I’m not going to say that you will find 1,000 customers right away or that it is particularly easy, although it is pretty easy compared to how many businesses find customers, but they are there with a desire to learn or to be entertained with money burning holes in their pockets.

The fantastic thing about a micro-subscription business is that you don’t need to put on a hard sell. As long as you list what people can expect, and show them that they are getting more than what they are paying out for, they can make an unpressured buying decision.

For me, the idea that people can potentially have thousands of customers paying them just $5 or $10 per month, possibly more, for the same few pieces of content is incredibly exciting and sexy.

I’m not talking about just publishing content in the ‘make money online’ niche either. There are more than enough niches that people want to pay to access content.

You only have to look at magazine and newspaper stands to see how diverse publications can be.

The printed magazine and newspaper industry has seen a huge decline in sales over the last decade but that doesn’t mean that people are not paying for information or entertainment anymore.

Far from it, the reason for the drop in sales of printed magazines and newspapers is that a lot of it has moved online.

People are subscribing to online newspapers, magazines, podcasts, streaming services, and newsletters.

The online digital world has allowed people to take control over their own work and publish what they want, when they want, and without restrictions. 

They can charge what they want and they can also, if they wish, choose who they have as a paying customer.

Micro-subscription businesses give people complete control over their own work. 

My favourite example of this is bestselling fantasy author, Seanan McGuire, who currently has 5,142 subscribers (some are free subscribers) paying between $1 and $100 to access her short stories. Those who pay more get more exclusive and bonus content.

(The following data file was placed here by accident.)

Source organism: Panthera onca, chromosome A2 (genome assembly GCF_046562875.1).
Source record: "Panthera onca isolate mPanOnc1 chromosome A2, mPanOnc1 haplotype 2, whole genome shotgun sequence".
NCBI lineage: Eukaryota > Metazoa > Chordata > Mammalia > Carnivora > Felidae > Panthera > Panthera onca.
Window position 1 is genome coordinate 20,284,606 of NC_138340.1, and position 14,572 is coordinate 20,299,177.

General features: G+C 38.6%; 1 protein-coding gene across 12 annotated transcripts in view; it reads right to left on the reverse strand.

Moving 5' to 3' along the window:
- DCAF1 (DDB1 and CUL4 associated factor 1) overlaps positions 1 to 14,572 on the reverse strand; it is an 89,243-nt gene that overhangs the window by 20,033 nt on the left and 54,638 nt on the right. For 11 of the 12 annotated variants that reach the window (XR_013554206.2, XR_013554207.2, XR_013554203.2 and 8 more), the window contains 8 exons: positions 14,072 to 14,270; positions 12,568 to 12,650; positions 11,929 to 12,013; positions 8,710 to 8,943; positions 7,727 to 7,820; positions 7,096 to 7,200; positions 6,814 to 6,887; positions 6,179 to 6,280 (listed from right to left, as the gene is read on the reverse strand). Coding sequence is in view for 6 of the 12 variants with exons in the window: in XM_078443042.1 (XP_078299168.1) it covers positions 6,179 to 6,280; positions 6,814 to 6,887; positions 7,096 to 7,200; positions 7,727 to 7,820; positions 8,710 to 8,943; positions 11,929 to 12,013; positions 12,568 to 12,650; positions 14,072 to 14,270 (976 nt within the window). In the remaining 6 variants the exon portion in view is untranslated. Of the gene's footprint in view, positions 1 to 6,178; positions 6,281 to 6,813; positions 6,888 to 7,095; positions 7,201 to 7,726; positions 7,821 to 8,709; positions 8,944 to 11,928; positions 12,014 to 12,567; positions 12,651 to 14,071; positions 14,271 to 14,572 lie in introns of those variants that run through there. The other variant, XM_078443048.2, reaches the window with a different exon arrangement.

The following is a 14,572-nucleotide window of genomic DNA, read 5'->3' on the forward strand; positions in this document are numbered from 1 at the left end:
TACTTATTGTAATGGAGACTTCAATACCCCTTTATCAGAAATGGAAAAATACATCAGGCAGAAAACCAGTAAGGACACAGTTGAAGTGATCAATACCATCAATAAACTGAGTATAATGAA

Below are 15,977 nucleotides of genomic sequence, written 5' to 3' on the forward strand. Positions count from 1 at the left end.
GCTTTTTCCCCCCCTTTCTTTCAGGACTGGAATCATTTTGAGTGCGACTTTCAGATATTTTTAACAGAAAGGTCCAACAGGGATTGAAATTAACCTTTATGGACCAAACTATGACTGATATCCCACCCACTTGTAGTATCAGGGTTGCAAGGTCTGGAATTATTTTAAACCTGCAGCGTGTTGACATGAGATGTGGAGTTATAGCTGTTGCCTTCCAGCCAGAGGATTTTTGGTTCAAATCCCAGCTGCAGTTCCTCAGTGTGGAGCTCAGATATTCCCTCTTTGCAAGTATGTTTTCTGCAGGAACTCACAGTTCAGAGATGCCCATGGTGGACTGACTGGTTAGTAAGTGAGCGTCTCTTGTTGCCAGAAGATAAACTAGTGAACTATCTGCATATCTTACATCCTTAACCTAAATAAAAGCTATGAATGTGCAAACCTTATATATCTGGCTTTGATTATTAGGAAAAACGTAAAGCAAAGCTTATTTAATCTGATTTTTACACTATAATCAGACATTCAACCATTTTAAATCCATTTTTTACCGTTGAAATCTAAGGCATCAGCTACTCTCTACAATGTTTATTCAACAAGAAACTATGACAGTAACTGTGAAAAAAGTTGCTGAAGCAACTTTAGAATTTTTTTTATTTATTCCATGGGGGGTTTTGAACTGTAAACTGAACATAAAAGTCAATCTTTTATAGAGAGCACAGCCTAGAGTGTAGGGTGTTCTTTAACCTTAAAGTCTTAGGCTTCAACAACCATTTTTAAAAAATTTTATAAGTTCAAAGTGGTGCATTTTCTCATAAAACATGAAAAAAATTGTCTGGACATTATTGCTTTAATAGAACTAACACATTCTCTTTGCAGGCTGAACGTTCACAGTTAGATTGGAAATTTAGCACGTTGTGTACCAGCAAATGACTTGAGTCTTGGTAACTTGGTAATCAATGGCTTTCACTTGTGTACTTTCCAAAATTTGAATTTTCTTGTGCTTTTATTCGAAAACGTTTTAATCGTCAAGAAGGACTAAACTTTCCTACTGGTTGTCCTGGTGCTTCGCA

As you can see, she is currently earning $12,270 per short story. I don’t know if this is per month, I believe it was when I subscribed to her a couple of years ago. 

If this is per short story as it says, she could publish several short stories per month which could mean that she is generating a hell of a lot more than the $12,270 shown.

I don’t know what she is doing these days, I am only going on what it says on her Patreon profile.

Kameron Hurley may not have yet hit the same figures as Seanan McGuire, but she is earning around $2,286 per short story from just 1,343 subscribers. 

Again, if this is payment taken per short story published, and if she publishes two or three short stories per month, she may be earning more than the $2,286 as shown on her Patreon profile.

Either or… she is earning at least $2,286 (minus fees) per month from her subscribers.

I share these two examples to prove to you that:

  1. There are people who are running micro-subscriptions with over 1,000 subscribers.

  2. There are people who are making at least $2,000 per month with their micro-subscription business.

These two examples are in the fiction entertainment niche, but there are people who are making thousands of dollars each and every month running micro-subscription businesses in all different niches.

Both Seanan and Kameron are charging as little as $1 for the lowest subscription fee, yet they are making thousands of dollars each month.

As the title states: these micro-subscription businesses receive small payments, but the owners enjoy a big impact on their income.

Wouldn’t you want some of that?

Until next time.

Have a great day.